New Mite Species Discovered— Grizzly Bears of the Soil World

Jim Herbers

The Alberta Biodiversity Monitoring Institute has laid out a grid of 1656 points across the entire province, with each point 20 kilometres apart. The data collected from these sites gives scientists a measure of the changing state of biodiversity in Alberta.
When ABMI researchers collect samples from these sites, they check for various kinds of flora and fauna in the water, in the trees, on the ground, and in the soil. And it’s not uncommon to discover new species.
Of particular interest are mites, tiny invertebrates that play a big role in maintaining the health of our soils.
Jim Herbers, director for information for the ABMI, says,“We’re very proud to report that there are well over 100 new species to Canada that we’ve identified and well over 30 new species to the world.”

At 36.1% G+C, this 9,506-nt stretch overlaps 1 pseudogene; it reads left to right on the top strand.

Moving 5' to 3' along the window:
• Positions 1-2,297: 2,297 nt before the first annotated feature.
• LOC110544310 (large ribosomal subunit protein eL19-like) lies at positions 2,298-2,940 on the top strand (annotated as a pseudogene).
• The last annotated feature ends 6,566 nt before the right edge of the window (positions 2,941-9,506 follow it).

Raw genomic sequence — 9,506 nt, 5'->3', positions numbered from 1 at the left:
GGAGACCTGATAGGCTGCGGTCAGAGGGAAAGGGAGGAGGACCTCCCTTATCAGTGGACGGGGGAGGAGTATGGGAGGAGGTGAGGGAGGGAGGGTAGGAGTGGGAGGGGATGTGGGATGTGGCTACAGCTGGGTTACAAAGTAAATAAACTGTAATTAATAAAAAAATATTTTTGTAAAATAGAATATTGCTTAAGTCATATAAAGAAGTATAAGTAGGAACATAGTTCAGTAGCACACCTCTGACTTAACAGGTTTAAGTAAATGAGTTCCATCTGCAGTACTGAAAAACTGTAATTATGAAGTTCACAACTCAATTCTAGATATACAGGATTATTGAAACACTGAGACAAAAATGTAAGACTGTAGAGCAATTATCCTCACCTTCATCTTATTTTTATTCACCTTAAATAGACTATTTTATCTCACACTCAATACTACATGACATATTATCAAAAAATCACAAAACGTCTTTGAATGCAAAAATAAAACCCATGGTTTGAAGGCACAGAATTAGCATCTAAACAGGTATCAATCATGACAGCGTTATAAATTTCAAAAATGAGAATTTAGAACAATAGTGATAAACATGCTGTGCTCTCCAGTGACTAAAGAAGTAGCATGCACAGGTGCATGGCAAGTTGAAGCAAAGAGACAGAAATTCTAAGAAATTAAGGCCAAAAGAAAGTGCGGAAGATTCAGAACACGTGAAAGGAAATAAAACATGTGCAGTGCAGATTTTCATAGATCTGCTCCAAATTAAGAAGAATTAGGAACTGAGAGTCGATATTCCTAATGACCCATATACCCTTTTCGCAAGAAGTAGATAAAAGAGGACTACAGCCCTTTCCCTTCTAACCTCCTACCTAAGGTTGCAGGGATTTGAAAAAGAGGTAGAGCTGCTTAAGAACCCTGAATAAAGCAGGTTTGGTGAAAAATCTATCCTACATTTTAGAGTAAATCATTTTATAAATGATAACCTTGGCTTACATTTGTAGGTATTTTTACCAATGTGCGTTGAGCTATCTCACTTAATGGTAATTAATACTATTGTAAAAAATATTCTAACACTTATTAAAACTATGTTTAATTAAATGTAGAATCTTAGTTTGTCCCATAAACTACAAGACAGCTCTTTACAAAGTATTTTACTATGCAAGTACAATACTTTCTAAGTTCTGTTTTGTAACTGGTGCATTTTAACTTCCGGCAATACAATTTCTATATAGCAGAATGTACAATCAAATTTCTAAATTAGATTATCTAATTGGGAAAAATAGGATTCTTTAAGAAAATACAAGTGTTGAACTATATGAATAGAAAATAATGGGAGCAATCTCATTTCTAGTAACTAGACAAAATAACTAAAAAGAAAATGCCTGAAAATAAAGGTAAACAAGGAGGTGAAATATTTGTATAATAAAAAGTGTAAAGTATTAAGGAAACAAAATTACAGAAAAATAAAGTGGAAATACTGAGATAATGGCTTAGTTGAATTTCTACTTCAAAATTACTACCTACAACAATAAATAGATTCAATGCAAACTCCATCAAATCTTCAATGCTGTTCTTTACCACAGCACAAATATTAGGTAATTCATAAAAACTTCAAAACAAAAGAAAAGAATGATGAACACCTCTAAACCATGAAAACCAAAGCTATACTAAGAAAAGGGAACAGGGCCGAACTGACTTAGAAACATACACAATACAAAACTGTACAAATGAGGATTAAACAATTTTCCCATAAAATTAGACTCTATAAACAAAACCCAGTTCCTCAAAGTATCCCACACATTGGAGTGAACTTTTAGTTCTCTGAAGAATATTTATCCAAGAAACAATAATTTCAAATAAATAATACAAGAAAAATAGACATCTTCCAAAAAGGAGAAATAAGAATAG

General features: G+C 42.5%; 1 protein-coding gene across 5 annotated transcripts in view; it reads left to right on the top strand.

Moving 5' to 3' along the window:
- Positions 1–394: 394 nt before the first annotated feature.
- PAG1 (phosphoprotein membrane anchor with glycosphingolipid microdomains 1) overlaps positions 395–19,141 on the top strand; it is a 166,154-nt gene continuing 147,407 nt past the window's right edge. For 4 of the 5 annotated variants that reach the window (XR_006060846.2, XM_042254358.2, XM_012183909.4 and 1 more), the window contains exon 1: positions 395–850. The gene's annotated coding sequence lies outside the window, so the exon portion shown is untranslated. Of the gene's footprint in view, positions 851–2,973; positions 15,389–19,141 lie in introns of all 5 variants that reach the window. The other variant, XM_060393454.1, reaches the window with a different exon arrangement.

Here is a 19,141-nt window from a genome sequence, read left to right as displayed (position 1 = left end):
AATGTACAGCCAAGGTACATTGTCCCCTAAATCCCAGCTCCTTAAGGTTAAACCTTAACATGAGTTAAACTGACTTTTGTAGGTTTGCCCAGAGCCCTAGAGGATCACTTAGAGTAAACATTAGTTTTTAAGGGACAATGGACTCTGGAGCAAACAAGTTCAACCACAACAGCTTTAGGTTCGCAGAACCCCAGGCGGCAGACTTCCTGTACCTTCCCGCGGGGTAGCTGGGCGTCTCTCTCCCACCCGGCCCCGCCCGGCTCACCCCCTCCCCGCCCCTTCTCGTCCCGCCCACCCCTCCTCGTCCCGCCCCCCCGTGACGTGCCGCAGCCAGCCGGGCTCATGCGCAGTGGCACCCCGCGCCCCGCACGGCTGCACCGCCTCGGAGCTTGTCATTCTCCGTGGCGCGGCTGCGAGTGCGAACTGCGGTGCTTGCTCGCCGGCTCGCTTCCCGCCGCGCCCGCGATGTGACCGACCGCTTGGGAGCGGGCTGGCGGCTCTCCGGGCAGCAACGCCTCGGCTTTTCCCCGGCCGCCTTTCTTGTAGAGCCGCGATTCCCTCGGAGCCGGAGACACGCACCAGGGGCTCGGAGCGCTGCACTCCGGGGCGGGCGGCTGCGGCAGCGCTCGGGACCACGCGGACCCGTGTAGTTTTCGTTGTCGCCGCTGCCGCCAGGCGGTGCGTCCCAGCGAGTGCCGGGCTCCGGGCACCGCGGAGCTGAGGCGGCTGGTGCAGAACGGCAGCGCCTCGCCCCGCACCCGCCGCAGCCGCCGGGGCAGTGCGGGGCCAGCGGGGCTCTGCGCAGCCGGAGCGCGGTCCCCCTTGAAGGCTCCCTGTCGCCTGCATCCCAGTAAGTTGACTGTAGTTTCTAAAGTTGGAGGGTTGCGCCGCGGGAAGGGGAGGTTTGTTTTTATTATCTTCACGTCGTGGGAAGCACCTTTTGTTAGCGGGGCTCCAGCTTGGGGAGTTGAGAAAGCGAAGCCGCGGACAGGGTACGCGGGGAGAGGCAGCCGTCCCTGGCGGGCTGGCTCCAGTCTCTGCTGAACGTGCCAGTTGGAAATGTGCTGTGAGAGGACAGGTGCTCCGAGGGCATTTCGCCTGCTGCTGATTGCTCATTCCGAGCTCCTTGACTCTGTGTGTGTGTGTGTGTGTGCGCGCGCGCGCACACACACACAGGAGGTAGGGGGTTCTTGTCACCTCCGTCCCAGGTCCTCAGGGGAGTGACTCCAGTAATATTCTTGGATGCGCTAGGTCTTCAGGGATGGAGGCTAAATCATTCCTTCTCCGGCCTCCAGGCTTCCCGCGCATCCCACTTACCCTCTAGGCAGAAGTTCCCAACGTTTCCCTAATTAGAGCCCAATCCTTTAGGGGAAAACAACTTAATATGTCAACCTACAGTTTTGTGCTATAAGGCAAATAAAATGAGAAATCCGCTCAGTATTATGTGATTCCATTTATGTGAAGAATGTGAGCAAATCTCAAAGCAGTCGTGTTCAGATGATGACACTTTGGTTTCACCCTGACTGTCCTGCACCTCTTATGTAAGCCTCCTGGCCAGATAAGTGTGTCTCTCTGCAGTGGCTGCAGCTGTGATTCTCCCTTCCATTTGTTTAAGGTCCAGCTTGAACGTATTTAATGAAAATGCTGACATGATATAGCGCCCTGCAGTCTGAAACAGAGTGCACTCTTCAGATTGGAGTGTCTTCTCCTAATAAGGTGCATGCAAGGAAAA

These mites are microscopic, but don’t let their diminutive size fool you. Herbers explains, “Some of them are like the grizzly bears of the soil world. They go around and they’re predators. Many of them are frugivores. Many of them eat fungus and mushrooms. And then there are a number of other species that live in the soil that break down the soil organic matter, making sure that it’s turned over and that the nutrients are available for plants to use.”
These new species of mites were identified for the ABMI when scientists at the Royal Alberta Museum analyzed soil samples collected from the grid points

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